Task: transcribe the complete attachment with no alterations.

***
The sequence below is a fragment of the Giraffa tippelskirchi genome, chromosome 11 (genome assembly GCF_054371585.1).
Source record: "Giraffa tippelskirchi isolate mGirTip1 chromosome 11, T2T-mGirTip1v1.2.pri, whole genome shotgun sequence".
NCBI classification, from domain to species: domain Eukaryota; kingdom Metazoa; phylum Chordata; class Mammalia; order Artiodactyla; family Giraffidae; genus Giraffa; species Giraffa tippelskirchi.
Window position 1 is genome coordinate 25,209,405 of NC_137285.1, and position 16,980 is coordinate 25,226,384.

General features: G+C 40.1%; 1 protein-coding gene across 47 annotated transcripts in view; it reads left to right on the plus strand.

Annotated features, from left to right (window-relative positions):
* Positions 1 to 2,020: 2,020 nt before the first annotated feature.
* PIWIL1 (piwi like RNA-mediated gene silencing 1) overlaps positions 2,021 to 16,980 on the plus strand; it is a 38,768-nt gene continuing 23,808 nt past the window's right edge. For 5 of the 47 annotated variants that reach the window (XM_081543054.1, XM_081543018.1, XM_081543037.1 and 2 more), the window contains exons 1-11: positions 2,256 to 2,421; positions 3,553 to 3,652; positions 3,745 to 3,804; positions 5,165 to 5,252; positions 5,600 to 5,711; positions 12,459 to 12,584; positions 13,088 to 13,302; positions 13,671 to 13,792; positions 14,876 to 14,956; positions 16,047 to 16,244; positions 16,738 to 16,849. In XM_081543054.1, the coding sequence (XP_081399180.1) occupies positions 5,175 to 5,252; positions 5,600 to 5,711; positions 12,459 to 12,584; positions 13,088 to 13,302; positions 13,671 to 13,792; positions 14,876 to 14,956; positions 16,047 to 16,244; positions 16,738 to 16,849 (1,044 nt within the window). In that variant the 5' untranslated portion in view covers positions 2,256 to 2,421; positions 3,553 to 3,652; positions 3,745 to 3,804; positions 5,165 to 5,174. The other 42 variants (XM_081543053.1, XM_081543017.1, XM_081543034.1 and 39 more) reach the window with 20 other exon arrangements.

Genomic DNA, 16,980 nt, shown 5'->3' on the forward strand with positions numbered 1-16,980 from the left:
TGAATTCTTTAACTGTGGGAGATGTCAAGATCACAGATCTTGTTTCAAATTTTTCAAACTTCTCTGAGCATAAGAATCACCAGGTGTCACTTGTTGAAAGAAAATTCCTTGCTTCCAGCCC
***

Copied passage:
The sequence below is a fragment of the Giraffa tippelskirchi genome, chromosome 11 (genome assembly GCF_054371585.1).
Source record: "Giraffa tippelskirchi isolate mGirTip1 chromosome 11, T2T-mGirTip1v1.2.pri, whole genome shotgun sequence".
NCBI classification, from domain to species: domain Eukaryota; kingdom Metazoa; phylum Chordata; class Mammalia; order Artiodactyla; family Giraffidae; genus Giraffa; species Giraffa tippelskirchi.
Window position 1 is genome coordinate 25,209,405 of NC_137285.1, and position 16,980 is coordinate 25,226,384.

General features: G+C 40.1%; 1 protein-coding gene across 47 annotated transcripts in view; it reads left to right on the plus strand.

Annotated features, from left to right (window-relative positions):
* Positions 1 to 2,020: 2,020 nt before the first annotated feature.
* PIWIL1 (piwi like RNA-mediated gene silencing 1) overlaps positions 2,021 to 16,980 on the plus strand; it is a 38,768-nt gene continuing 23,808 nt past the window's right edge. For 5 of the 47 annotated variants that reach the window (XM_081543054.1, XM_081543018.1, XM_081543037.1 and 2 more), the window contains exons 1-11: positions 2,256 to 2,421; positions 3,553 to 3,652; positions 3,745 to 3,804; positions 5,165 to 5,252; positions 5,600 to 5,711; positions 12,459 to 12,584; positions 13,088 to 13,302; positions 13,671 to 13,792; positions 14,876 to 14,956; positions 16,047 to 16,244; positions 16,738 to 16,849. In XM_081543054.1, the coding sequence (XP_081399180.1) occupies positions 5,175 to 5,252; positions 5,600 to 5,711; positions 12,459 to 12,584; positions 13,088 to 13,302; positions 13,671 to 13,792; positions 14,876 to 14,956; positions 16,047 to 16,244; positions 16,738 to 16,849 (1,044 nt within the window). In that variant the 5' untranslated portion in view covers positions 2,256 to 2,421; positions 3,553 to 3,652; positions 3,745 to 3,804; positions 5,165 to 5,174. The other 42 variants (XM_081543053.1, XM_081543017.1, XM_081543034.1 and 39 more) reach the window with 20 other exon arrangements.

Genomic DNA, 16,980 nt, shown 5'->3' on the forward strand with positions numbered 1-16,980 from the left:
TGAATTCTTTAACTGTGGGAGATGTCAAGATCACAGATCTTGTTTCAAATTTTTCAAACTTCTCTGAGCATAAGAATCACCAGGTGTCACTTGTTGAAAGAAAATTCCTTGCTTCCAGCCC